Ankle Sprains

Michael W. Bowman M.D. FACS

The ankle joint is composed of 3 bones, the tibia(the bone or shin bone), the smaller fibula, and the curved talus, which is attached to the foot and  Rotates up and down with the foot the ankle joint behaves like a mortise joint or sophisticated hinged joint. . there are actually 3 joints in the human ankle joint-the tibiotalar joint,( or main ankle joint), the tibiofibular joint and the talofibular joint.  The ankle joint has up to 15 degrees of upward motion or dorsiflexion and up to 30 degrees of downward motion or plantar flexion.  There are 3 lateral ankle ligaments- the anterior talofibular ligament, the calcaneofibular ligament and the posterior talofibular ligament.  On the medial side(great toe side) the deltoid ligament is composed of the superficial and deep component and connects the tibia and talus.

Ankle sprains are one of the most common orthopaedic injuries, with an estimated 27,000 recurring in the United States each day.  Ankle sprains are much like Rodney Dangerfield because they “get no respect". most ankle sprains are treated conservatively, with limited or no treatment.  Fortunately most do well with this benign neglect although studies and my personal experience note that up to 15% of patients in depth with serious continuing symptoms or complications after an ankle sprain.  In  , I conducted a multi-Center ankle sprain study for the American orthopedic foot and ankle Society to steady ankle sprains and conservative treatment.  With appropriate early treatment of ankle sprains, we were able to reduce the incidence of severe complications to 4%.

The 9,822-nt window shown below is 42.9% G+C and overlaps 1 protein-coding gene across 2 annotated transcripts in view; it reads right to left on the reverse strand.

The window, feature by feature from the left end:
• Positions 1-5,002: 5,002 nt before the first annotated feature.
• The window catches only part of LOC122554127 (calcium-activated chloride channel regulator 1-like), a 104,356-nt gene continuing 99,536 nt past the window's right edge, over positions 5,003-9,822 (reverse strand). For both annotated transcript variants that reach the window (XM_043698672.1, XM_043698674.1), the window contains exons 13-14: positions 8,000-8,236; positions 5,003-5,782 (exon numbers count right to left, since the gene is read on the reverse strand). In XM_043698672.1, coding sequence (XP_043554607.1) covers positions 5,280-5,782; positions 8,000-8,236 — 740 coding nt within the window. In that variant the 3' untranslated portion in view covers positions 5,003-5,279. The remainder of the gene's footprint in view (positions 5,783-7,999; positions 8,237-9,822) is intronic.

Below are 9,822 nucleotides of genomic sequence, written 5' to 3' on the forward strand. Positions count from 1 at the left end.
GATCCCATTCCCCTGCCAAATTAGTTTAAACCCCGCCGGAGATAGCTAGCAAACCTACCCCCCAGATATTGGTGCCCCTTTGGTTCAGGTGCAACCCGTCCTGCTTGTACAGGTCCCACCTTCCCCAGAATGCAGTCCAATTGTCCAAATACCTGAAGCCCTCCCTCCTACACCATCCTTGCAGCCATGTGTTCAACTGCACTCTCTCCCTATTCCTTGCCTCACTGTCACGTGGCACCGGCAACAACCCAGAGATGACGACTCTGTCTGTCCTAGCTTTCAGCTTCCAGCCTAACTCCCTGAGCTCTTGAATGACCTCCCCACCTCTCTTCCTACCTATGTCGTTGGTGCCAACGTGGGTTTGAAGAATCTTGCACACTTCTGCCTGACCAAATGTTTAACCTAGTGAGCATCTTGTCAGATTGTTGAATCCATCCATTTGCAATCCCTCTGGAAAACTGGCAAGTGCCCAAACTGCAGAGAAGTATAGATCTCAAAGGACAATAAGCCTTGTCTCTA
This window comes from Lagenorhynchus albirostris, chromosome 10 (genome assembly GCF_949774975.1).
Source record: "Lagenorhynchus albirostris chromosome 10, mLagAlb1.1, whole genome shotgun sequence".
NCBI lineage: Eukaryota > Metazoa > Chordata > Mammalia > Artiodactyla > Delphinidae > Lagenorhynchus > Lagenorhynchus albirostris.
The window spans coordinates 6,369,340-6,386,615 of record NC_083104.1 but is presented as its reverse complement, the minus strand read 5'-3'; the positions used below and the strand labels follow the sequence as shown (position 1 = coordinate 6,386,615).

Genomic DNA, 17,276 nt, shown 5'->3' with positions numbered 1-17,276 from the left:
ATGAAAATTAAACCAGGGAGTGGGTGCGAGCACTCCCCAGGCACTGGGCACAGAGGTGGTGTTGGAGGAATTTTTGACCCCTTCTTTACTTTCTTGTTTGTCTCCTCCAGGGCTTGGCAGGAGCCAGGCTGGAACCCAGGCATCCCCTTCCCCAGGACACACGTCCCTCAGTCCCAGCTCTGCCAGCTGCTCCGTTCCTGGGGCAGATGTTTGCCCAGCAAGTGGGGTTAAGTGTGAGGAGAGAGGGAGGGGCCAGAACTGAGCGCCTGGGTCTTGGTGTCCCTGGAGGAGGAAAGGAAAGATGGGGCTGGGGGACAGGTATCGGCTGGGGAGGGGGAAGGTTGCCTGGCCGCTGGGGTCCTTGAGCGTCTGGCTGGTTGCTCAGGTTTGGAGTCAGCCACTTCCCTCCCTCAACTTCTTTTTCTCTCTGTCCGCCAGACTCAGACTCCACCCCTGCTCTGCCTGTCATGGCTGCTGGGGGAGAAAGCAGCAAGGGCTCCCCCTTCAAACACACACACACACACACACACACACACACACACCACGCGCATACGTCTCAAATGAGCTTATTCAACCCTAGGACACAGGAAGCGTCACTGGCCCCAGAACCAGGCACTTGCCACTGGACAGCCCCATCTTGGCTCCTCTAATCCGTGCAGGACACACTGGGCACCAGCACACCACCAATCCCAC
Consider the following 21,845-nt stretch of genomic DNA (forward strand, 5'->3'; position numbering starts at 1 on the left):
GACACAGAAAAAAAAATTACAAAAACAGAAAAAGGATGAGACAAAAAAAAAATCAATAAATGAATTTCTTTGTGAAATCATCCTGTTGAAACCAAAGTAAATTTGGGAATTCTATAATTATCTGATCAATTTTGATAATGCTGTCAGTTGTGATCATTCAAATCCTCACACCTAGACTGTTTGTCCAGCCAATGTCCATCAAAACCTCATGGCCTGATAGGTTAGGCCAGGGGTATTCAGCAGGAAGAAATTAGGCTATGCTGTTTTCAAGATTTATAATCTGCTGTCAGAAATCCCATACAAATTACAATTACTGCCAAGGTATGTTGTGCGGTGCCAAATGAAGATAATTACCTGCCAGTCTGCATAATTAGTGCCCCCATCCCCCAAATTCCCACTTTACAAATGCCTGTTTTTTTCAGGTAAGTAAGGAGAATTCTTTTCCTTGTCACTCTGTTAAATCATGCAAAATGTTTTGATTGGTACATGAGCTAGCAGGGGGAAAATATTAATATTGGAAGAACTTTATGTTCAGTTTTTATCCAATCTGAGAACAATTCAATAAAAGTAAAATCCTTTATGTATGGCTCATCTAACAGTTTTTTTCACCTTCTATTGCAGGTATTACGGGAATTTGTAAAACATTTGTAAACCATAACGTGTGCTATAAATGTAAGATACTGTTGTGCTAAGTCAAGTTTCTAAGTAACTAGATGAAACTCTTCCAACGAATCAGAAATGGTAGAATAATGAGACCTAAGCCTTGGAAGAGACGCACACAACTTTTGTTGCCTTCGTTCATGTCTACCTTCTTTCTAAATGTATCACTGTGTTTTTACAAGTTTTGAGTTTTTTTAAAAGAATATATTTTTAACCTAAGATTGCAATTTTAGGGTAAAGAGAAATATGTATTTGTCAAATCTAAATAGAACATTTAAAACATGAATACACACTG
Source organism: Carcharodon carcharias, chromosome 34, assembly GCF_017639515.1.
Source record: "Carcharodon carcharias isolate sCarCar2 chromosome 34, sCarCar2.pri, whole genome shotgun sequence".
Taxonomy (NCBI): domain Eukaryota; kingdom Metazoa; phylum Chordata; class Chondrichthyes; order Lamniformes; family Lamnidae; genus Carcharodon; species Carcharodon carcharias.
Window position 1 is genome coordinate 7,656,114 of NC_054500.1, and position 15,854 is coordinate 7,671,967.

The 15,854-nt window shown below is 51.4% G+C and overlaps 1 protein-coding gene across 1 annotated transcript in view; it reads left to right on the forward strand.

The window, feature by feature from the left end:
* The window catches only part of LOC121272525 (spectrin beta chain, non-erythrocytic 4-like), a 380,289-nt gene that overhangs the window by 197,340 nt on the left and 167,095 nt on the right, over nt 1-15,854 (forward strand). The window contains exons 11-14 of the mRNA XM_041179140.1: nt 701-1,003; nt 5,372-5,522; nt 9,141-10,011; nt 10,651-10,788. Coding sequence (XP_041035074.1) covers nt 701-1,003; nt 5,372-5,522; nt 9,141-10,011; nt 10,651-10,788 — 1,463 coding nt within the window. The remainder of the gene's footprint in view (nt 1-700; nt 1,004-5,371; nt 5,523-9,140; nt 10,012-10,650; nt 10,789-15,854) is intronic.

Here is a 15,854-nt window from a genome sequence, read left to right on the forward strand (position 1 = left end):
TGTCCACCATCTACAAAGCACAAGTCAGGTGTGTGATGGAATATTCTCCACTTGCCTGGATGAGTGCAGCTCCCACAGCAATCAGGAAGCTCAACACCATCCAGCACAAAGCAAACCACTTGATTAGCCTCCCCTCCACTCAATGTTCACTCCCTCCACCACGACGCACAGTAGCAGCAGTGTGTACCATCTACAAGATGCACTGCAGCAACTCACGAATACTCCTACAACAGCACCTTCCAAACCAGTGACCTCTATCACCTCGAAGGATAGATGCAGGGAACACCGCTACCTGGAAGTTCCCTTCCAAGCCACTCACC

The most common type of ankle sprains he is a lateral ankle sprain, involving injury to the lateral ankle ligaments.  75% involved the ATF ligament, with 40% involving the CF ligament and 9% involving the ATF.  The usual mechanism for producing a lateral ankle sprain is an entry to the foot down in plantar flexion and twisting in or inversion. the patient may notice a “ pop" and immediate discomfort.  There was usually be swelling around the fibula on the lateral side of the ankle as well as bruising or ecchymosis.  In some cases the lateral ankle ligaments may detach with a small piece of bone, producing an avulsion fracture of the fibula.